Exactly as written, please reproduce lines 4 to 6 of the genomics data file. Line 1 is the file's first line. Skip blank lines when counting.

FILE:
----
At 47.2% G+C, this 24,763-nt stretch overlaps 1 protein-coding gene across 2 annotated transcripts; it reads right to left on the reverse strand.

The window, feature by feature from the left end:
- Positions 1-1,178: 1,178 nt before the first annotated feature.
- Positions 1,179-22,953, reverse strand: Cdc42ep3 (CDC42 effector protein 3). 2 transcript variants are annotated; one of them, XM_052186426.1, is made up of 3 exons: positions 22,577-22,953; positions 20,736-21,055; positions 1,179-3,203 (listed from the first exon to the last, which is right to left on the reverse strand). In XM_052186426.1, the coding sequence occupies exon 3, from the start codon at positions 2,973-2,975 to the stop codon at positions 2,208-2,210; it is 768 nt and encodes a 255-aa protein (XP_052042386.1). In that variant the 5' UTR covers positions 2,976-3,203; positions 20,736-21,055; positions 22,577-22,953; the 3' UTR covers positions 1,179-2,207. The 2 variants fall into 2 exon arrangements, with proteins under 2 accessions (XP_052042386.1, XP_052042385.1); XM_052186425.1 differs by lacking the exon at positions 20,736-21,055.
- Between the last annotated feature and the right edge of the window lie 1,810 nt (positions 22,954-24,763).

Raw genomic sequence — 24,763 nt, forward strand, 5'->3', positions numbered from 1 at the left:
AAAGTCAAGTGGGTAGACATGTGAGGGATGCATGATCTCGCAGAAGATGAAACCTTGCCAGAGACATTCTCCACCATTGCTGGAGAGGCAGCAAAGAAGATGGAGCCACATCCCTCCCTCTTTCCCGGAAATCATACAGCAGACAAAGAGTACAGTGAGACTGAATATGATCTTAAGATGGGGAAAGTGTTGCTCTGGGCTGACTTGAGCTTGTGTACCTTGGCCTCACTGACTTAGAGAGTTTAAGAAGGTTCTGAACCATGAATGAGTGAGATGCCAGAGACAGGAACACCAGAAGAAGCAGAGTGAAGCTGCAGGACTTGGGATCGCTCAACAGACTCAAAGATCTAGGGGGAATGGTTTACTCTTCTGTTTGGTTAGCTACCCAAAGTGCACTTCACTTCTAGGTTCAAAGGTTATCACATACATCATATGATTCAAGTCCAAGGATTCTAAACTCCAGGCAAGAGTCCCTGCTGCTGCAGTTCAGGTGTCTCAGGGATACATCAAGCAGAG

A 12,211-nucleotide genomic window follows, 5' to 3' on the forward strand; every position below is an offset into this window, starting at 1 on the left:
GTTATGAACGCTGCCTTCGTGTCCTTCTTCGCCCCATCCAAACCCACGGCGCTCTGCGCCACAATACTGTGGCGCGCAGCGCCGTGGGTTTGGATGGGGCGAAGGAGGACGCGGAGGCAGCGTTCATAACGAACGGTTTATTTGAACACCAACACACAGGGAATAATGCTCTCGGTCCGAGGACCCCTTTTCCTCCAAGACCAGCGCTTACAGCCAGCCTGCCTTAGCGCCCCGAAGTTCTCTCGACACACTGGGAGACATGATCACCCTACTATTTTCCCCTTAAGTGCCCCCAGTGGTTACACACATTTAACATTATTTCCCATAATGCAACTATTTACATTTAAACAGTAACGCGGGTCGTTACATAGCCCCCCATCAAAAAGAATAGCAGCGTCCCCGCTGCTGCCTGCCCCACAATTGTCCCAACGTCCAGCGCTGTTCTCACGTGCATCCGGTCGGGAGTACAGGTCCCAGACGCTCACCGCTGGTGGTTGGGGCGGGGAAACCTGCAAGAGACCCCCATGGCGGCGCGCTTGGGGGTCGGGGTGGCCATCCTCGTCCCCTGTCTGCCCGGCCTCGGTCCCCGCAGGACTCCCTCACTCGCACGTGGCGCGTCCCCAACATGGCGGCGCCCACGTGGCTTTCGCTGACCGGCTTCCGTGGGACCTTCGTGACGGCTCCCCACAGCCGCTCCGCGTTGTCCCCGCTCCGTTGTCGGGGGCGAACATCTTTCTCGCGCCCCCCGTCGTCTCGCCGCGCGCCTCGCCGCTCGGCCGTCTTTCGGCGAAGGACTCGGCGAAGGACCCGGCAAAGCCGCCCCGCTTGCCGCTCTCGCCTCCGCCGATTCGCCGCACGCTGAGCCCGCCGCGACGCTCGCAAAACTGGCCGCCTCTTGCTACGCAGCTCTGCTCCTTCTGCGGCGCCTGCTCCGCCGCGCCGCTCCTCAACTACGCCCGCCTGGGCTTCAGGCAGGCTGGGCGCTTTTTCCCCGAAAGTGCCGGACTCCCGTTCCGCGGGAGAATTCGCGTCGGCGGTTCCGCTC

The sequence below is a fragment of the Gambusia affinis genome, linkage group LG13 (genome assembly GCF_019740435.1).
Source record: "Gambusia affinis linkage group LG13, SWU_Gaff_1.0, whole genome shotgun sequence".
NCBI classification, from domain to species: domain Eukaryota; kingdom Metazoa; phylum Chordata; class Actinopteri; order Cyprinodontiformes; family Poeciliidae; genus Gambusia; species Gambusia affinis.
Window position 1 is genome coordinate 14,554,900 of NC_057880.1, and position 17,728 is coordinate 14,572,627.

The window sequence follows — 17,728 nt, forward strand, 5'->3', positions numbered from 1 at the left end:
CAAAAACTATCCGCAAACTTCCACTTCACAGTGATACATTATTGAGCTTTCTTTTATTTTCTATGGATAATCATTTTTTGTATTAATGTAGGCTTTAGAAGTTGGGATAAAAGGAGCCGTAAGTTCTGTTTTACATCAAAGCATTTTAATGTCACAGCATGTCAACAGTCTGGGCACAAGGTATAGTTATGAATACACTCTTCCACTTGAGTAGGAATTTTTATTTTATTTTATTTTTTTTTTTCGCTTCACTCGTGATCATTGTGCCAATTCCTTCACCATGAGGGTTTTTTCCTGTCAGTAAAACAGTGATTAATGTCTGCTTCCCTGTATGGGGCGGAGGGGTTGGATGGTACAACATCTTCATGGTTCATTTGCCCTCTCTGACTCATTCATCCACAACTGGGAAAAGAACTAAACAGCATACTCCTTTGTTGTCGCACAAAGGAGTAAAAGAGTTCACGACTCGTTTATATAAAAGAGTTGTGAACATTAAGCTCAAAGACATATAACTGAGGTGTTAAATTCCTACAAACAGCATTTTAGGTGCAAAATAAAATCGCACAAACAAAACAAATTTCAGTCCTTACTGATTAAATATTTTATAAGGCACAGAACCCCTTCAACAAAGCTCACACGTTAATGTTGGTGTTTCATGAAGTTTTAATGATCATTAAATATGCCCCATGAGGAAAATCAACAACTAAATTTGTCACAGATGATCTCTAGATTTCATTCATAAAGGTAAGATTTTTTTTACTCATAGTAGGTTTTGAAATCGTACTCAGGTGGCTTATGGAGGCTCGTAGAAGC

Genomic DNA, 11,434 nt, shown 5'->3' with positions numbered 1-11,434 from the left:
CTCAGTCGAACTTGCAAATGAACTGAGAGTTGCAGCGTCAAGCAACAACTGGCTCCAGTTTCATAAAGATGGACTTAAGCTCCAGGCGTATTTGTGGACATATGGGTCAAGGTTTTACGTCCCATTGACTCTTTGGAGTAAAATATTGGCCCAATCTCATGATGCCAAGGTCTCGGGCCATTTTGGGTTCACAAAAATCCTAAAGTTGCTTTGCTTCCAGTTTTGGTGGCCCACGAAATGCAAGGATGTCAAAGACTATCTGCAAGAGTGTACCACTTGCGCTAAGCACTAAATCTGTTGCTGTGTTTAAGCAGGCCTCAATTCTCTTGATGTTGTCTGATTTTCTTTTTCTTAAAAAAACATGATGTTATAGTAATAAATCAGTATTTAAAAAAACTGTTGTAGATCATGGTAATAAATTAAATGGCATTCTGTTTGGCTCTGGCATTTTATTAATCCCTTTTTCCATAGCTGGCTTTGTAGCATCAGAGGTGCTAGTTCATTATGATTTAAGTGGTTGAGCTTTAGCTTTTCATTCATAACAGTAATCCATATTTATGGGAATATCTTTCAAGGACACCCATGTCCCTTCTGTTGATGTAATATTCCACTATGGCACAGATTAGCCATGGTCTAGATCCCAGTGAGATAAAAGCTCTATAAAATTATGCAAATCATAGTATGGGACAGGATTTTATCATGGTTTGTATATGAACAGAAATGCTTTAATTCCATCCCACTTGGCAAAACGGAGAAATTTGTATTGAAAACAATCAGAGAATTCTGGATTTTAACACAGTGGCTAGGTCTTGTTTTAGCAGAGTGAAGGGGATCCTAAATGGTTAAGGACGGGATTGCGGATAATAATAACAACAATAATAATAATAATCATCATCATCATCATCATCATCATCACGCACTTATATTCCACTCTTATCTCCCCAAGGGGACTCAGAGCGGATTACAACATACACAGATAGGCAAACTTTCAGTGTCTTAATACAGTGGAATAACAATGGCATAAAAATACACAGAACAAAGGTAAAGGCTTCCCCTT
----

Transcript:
- Positions 1,179-22,953, reverse strand: Cdc42ep3 (CDC42 effector protein 3). 2 transcript variants are annotated; one of them, XM_052186426.1, is made up of 3 exons: positions 22,577-22,953; positions 20,736-21,055; positions 1,179-3,203 (listed from the first exon to the last, which is right to left on the reverse strand). In XM_052186426.1, the coding sequence occupies exon 3, from the start codon at positions 2,973-2,975 to the stop codon at positions 2,208-2,210; it is 768 nt and encodes a 255-aa protein (XP_052042386.1). In that variant the 5' UTR covers positions 2,976-3,203; positions 20,736-21,055; positions 22,577-22,953; the 3' UTR covers positions 1,179-2,207. The 2 variants fall into 2 exon arrangements, with proteins under 2 accessions (XP_052042386.1, XP_052042385.1); XM_052186425.1 differs by lacking the exon at positions 20,736-21,055.
- Between the last annotated feature and the right edge of the window lie 1,810 nt (positions 22,954-24,763).

Raw genomic sequence — 24,763 nt, forward strand, 5'->3', positions numbered from 1 at the left: